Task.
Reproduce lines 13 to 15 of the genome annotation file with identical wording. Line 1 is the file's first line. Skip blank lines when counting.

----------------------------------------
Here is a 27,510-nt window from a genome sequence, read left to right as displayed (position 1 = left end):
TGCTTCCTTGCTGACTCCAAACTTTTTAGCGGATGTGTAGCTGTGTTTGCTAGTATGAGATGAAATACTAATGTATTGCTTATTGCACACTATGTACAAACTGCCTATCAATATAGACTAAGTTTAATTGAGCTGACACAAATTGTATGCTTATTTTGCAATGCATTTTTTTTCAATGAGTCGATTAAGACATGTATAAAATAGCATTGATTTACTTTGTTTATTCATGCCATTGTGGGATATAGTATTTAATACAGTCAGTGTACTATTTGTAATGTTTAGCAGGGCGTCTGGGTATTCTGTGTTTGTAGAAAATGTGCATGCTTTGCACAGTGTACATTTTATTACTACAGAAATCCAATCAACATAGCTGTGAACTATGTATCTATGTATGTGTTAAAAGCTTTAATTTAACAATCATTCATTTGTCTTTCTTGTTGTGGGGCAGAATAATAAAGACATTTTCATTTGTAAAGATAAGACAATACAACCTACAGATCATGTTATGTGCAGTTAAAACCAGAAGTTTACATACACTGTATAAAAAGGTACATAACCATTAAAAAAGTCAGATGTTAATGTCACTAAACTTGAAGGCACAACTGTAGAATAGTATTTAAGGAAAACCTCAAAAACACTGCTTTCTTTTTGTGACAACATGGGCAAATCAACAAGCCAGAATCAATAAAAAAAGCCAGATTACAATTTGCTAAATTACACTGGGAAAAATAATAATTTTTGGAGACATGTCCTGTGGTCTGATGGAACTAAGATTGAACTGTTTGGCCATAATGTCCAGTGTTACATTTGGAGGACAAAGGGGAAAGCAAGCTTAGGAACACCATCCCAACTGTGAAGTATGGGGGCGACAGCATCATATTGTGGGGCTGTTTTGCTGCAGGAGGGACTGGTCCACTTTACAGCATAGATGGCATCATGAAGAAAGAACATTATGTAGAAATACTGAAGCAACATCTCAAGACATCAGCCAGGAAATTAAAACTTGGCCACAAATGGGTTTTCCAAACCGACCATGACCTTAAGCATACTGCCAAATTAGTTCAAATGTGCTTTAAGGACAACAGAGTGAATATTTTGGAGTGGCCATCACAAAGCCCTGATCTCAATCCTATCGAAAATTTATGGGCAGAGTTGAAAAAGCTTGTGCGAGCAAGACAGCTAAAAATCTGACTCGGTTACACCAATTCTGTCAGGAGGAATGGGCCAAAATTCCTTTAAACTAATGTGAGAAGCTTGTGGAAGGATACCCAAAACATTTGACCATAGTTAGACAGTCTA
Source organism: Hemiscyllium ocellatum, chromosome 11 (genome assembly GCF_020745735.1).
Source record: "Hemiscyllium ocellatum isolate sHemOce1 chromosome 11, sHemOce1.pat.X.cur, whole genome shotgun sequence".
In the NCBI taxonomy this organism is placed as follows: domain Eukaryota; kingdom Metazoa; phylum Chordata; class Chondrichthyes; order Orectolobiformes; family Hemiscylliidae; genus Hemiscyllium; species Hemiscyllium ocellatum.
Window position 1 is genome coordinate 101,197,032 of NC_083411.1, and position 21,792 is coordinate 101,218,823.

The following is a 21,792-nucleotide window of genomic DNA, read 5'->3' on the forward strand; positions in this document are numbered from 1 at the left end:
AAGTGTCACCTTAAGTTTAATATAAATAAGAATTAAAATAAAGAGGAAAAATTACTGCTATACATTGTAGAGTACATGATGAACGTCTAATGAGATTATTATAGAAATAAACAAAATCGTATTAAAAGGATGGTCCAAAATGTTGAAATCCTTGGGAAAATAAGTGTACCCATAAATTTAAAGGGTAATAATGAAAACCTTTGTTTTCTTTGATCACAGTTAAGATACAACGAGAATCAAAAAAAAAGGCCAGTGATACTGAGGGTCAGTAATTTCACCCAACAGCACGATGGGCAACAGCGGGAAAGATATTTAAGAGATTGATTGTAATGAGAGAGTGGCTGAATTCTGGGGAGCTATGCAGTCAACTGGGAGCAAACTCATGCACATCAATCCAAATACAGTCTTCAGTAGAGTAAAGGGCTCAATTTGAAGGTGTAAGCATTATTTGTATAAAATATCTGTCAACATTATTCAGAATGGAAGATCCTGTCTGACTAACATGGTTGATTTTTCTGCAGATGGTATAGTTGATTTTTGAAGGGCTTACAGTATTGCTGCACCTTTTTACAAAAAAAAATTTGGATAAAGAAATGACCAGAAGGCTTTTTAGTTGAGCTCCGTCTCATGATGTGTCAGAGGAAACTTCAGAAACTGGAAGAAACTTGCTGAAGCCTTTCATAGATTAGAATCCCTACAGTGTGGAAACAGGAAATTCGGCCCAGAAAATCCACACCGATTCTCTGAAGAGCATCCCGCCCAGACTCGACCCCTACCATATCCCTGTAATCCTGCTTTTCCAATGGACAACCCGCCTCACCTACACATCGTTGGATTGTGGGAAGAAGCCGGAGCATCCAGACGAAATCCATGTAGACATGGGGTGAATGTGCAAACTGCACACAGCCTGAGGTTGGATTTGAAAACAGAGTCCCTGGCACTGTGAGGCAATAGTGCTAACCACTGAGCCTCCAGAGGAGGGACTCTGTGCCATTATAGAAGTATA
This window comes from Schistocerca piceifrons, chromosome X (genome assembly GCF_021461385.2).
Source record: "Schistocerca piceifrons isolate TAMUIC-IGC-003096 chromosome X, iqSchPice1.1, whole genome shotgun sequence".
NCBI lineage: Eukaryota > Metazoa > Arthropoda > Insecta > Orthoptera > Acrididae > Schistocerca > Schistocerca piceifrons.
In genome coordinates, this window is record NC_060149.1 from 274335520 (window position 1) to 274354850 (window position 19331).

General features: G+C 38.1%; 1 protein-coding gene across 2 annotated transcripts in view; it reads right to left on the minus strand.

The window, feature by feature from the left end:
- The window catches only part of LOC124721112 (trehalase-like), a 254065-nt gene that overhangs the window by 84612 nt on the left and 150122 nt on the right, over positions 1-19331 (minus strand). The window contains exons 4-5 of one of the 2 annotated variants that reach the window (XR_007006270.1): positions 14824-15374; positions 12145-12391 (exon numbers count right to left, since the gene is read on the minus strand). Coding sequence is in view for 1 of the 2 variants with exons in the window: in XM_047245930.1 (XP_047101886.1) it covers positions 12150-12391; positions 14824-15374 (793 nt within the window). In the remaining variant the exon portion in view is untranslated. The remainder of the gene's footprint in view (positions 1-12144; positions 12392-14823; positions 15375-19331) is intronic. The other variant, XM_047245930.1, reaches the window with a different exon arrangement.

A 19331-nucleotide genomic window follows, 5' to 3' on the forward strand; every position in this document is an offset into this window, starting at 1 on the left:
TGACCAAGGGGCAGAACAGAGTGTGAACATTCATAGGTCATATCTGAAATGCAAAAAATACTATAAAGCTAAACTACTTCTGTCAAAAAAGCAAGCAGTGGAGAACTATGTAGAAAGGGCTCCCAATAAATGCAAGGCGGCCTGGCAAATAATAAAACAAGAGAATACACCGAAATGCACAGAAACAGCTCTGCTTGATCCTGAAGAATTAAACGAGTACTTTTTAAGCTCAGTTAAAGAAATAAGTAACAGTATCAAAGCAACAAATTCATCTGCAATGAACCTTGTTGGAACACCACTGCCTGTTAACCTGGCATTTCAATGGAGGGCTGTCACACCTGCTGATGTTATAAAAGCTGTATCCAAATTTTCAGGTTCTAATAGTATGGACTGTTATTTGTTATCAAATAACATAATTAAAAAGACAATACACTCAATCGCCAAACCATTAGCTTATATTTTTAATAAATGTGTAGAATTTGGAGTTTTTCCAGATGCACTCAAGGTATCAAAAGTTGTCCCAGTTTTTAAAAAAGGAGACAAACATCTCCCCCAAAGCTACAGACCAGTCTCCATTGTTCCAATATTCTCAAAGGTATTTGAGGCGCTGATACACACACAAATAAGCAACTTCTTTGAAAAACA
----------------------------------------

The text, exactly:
General features: G+C 38.1%; 1 protein-coding gene across 2 annotated transcripts in view; it reads right to left on the minus strand.

The window, feature by feature from the left end:
- The window catches only part of LOC124721112 (trehalase-like), a 254065-nt gene that overhangs the window by 84612 nt on the left and 150122 nt on the right, over positions 1-19331 (minus strand). The window contains exons 4-5 of one of the 2 annotated variants that reach the window (XR_007006270.1): positions 14824-15374; positions 12145-12391 (exon numbers count right to left, since the gene is read on the minus strand). Coding sequence is in view for 1 of the 2 variants with exons in the window: in XM_047245930.1 (XP_047101886.1) it covers positions 12150-12391; positions 14824-15374 (793 nt within the window). In the remaining variant the exon portion in view is untranslated. The remainder of the gene's footprint in view (positions 1-12144; positions 12392-14823; positions 15375-19331) is intronic. The other variant, XM_047245930.1, reaches the window with a different exon arrangement.